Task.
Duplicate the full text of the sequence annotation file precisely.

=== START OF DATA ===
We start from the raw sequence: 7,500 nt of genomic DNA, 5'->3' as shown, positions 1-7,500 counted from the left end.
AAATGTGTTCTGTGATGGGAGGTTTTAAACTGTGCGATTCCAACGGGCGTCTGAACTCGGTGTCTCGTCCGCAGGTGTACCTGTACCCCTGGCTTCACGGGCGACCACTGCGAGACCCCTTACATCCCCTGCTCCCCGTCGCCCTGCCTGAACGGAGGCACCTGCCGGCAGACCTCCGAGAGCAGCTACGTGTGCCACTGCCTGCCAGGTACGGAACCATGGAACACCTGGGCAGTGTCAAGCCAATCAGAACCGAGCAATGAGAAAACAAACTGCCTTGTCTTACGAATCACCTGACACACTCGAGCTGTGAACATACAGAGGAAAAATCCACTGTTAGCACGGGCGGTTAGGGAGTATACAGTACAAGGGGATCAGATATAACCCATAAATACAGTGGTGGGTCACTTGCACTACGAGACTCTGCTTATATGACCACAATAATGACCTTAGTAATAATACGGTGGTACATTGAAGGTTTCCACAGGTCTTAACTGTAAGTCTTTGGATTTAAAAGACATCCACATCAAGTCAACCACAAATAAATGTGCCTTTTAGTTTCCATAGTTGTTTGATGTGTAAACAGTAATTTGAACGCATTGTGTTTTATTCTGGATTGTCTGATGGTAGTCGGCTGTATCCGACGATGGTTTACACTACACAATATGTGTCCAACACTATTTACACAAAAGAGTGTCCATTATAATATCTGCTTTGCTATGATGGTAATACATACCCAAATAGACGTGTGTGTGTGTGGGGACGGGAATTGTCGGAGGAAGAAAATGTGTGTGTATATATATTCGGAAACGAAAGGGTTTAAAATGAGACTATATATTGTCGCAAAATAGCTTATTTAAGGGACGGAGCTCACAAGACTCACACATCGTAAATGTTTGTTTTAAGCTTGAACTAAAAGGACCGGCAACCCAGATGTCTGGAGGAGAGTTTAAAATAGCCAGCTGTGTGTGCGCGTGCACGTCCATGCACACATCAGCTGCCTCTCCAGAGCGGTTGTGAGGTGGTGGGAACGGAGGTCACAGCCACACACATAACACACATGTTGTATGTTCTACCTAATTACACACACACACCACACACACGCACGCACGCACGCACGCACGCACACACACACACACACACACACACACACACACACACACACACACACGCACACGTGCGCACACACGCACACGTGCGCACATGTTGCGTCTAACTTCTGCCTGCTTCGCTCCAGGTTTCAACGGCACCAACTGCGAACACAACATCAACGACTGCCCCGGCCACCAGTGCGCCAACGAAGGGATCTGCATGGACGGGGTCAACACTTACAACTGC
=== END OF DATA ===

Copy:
We start from the raw sequence: 7,500 nt of genomic DNA, 5'->3' as shown, positions 1-7,500 counted from the left end.
AAATGTGTTCTGTGATGGGAGGTTTTAAACTGTGCGATTCCAACGGGCGTCTGAACTCGGTGTCTCGTCCGCAGGTGTACCTGTACCCCTGGCTTCACGGGCGACCACTGCGAGACCCCTTACATCCCCTGCTCCCCGTCGCCCTGCCTGAACGGAGGCACCTGCCGGCAGACCTCCGAGAGCAGCTACGTGTGCCACTGCCTGCCAGGTACGGAACCATGGAACACCTGGGCAGTGTCAAGCCAATCAGAACCGAGCAATGAGAAAACAAACTGCCTTGTCTTACGAATCACCTGACACACTCGAGCTGTGAACATACAGAGGAAAAATCCACTGTTAGCACGGGCGGTTAGGGAGTATACAGTACAAGGGGATCAGATATAACCCATAAATACAGTGGTGGGTCACTTGCACTACGAGACTCTGCTTATATGACCACAATAATGACCTTAGTAATAATACGGTGGTACATTGAAGGTTTCCACAGGTCTTAACTGTAAGTCTTTGGATTTAAAAGACATCCACATCAAGTCAACCACAAATAAATGTGCCTTTTAGTTTCCATAGTTGTTTGATGTGTAAACAGTAATTTGAACGCATTGTGTTTTATTCTGGATTGTCTGATGGTAGTCGGCTGTATCCGACGATGGTTTACACTACACAATATGTGTCCAACACTATTTACACAAAAGAGTGTCCATTATAATATCTGCTTTGCTATGATGGTAATACATACCCAAATAGACGTGTGTGTGTGTGGGGACGGGAATTGTCGGAGGAAGAAAATGTGTGTGTATATATATTCGGAAACGAAAGGGTTTAAAATGAGACTATATATTGTCGCAAAATAGCTTATTTAAGGGACGGAGCTCACAAGACTCACACATCGTAAATGTTTGTTTTAAGCTTGAACTAAAAGGACCGGCAACCCAGATGTCTGGAGGAGAGTTTAAAATAGCCAGCTGTGTGTGCGCGTGCACGTCCATGCACACATCAGCTGCCTCTCCAGAGCGGTTGTGAGGTGGTGGGAACGGAGGTCACAGCCACACACATAACACACATGTTGTATGTTCTACCTAATTACACACACACACCACACACACGCACGCACGCACGCACGCACGCACACACACACACACACACACACACACACACACACACACACACACACGCACACGTGCGCACACACGCACACGTGCGCACATGTTGCGTCTAACTTCTGCCTGCTTCGCTCCAGGTTTCAACGGCACCAACTGCGAACACAACATCAACGACTGCCCCGGCCACCAGTGCGCCAACGAAGGGATCTGCATGGACGGGGTCAACACTTACAACTGC